The following Physical and Mathematical Science professors have all received patents in their field. Topics covered include: spiral crystals, copper aluminum materials, radio frequency, etc. To find additional information on any of the patents below, search the U.S. Patent Office Database by linking to: http://www.uspto.gov/patft/index.html
Dr. Willard Bennett joined NCSU in 1961 as Burlington Professor of Physics. He received his 67th and final patent in 1987 for his work on developing ways to accelerate very dense aggregates of ions to achieve higher energies per ion.
Photograph of Dr. Willard Bennett and colleagues at the U.S. Naval Research Laboratory working on an experimental tube Bennett developed called the Störmertron. In this tube he produced all of the forms of streams found in space as well as the doughnut-shaped rings of charged particles around the earth later known as, the Van Allen radiation belts. Dr. Willard H. Bennett's was inducted into the National Inventors Hall of Fame in 1991. Bennett was honored for his invention of the Bennett radio frequency mass spectrometer patented in 1955. To see the press release click on image:
Professor Daniel Comins' patents center on methods of making asymmetric DE ring intermediates for the synthesis of camptothecin and camptothecin analogs. He has received eighteen patents for this research. Camptothecin is an antitumor alkaloid, and this new approach to the compound has been used by scientists to prepare potential anti-cancer drugs.
The following is an example of one of Comins' patents.
Intermediates and method of making camptothecin and camptothecin analogs
U.S. Patent Number 5,162,532
These photographs are examples of Prof. Heck's work with spiral crystals and various meteorological instruments including a heat measuring device.
Professor James Martin's patent of Luminescent Copper Aluminum Materials, U.S. Patent Number 5,876,637, concerns a class of materials that are brilliant blue phosphors. The luminescence of these materials is readily and reversibly quenched by small molecules such as CO, benzene, ethylene, and NO, making this material useful as a sensor and gas storage and separation material.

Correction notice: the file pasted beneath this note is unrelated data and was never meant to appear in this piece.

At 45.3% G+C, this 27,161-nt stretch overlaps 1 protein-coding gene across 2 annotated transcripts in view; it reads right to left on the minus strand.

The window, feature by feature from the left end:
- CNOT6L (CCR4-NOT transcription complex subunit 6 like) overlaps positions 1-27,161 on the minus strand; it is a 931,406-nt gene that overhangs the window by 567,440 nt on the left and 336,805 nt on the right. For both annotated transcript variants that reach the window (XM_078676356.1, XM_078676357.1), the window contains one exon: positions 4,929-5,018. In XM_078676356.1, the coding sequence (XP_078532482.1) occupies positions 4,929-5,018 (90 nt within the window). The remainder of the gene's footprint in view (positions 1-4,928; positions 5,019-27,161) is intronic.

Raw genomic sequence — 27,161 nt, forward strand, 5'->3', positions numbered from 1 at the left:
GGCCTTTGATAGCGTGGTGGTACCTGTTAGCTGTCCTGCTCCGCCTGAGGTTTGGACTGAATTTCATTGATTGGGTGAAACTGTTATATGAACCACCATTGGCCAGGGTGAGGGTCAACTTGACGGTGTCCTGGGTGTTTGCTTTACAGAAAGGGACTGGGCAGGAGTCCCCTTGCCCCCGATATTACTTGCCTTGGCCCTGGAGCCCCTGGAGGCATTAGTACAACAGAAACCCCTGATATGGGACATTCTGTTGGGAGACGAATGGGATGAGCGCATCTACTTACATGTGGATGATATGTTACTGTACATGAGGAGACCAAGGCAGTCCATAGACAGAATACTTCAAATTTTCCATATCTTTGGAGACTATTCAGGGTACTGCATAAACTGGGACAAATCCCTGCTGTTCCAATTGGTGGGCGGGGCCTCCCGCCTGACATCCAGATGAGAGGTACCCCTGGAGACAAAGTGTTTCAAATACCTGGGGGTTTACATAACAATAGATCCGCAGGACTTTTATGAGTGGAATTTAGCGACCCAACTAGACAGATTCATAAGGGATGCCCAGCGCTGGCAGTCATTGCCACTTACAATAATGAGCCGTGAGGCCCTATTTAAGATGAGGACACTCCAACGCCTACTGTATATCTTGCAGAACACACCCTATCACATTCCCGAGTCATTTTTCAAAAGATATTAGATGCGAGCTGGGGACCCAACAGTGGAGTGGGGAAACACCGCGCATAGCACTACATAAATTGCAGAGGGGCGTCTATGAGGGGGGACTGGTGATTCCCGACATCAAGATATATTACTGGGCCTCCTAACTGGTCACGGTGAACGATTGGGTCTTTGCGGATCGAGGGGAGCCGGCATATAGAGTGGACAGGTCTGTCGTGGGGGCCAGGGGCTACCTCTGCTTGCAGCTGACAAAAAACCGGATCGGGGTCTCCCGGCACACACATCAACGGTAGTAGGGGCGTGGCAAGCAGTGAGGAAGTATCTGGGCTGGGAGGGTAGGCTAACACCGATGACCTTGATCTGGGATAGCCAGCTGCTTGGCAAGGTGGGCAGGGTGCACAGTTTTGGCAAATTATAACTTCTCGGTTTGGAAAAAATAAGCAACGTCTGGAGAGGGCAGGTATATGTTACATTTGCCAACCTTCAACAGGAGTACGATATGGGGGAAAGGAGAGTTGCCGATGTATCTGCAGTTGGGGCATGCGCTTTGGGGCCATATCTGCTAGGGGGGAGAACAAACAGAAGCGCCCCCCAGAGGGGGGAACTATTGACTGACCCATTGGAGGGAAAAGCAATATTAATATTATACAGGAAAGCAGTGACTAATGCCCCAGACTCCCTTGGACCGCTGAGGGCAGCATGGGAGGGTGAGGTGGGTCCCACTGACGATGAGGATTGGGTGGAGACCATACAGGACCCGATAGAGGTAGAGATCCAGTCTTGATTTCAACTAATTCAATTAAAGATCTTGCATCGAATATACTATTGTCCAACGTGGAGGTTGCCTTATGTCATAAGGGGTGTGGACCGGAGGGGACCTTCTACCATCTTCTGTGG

Luminescent copper aluminum halide materials
U.S. Patent Number 5,876,637
U.S. Patent Number 5,885,542
A new family of materials, including several compositions of matter, have been created in which Lewis acidic and redox active metal-halide centers are constructed into microporous frameworks. Based on the structural relationships between SiO2 and ZnCl2 this new family of copper zinc halide materials form direct structural analogs to the widely used microporous aluminosilicate materials described as Zeolites. These microporous materials are formed by growing an inorganic network around a molecular or ionic template to create the cage and channel structures such as those shown. The microporous cage and channel structure provides very high surface areas to support chemical reactivity, making them valuable as catalyst materials. Furthermore, molecular and ionic templates create pores in the crystalline structures of molecular dimensions, so these microporous materials can be viewed as molecular-sized reaction chambers that induce a size and shape selectivity to chemical reactions. By constructing such frameworks out of reactive metal-halides (CuCl, ZnCl2 , and AlCl3) instead of the more stable oxides (SiO2 and Al2O3, the components of many rocks), new chemical reactivity of microporous frameworks can be achieved. Varied syntheses of these metal-halide framework materials result in the formation of nano-scale dispersions. Alternatively, glassy preparations of the templated networks exhibit birefringent optical properties.